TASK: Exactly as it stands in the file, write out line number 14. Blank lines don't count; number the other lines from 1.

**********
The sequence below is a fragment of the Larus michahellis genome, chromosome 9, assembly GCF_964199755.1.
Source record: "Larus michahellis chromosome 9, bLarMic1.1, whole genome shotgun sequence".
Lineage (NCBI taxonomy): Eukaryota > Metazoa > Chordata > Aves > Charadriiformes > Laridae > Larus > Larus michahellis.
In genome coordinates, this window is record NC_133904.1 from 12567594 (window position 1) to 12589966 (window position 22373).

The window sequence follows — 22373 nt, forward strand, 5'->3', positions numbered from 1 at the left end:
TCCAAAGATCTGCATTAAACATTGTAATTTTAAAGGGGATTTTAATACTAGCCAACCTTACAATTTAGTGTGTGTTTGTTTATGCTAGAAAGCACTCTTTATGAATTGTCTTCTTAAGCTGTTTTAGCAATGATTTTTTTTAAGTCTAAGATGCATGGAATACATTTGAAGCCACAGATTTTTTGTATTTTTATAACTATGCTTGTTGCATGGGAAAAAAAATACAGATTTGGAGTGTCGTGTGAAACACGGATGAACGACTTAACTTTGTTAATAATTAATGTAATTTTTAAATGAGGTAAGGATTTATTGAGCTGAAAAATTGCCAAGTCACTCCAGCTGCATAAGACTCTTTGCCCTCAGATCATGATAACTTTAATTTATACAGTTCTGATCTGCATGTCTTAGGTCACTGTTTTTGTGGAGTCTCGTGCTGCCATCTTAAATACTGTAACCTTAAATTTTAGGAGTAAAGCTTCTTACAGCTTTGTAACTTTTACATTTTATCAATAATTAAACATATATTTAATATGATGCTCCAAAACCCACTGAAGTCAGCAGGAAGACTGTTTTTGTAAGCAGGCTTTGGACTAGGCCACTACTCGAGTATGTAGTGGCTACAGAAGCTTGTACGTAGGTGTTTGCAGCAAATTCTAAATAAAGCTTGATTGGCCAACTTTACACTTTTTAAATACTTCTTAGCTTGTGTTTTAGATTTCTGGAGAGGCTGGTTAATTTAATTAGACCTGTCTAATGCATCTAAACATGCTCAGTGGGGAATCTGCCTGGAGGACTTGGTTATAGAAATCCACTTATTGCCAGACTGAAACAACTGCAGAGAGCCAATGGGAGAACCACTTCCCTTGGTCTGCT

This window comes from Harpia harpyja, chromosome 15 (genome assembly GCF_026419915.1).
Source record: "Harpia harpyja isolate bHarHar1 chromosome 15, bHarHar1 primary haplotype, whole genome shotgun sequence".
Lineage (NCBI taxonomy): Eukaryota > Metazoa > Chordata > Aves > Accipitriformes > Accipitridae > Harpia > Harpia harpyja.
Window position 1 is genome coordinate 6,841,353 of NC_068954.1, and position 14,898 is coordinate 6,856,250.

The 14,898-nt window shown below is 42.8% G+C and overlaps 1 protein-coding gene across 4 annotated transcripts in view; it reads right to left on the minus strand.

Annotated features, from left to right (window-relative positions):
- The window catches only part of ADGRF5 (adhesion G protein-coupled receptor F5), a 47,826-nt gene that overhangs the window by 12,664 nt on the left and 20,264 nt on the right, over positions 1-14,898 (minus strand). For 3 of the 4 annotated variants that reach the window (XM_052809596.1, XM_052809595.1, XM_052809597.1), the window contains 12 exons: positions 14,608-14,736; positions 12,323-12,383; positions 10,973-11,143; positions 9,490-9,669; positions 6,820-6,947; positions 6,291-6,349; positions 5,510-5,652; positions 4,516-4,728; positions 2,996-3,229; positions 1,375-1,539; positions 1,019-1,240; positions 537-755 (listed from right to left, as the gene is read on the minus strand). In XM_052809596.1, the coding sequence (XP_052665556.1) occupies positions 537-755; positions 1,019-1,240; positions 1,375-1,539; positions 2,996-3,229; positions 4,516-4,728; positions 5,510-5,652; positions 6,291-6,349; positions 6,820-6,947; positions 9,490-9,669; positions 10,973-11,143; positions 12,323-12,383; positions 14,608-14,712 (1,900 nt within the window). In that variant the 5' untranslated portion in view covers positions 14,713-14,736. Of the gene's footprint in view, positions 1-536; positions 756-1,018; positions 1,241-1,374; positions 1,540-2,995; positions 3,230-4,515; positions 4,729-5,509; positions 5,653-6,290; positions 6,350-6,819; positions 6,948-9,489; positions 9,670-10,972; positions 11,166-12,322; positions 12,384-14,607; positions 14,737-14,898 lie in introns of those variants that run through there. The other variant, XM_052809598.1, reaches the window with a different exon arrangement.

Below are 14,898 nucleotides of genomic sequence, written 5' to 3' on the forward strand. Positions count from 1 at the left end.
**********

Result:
Below are 14,898 nucleotides of genomic sequence, written 5' to 3' on the forward strand. Positions count from 1 at the left end.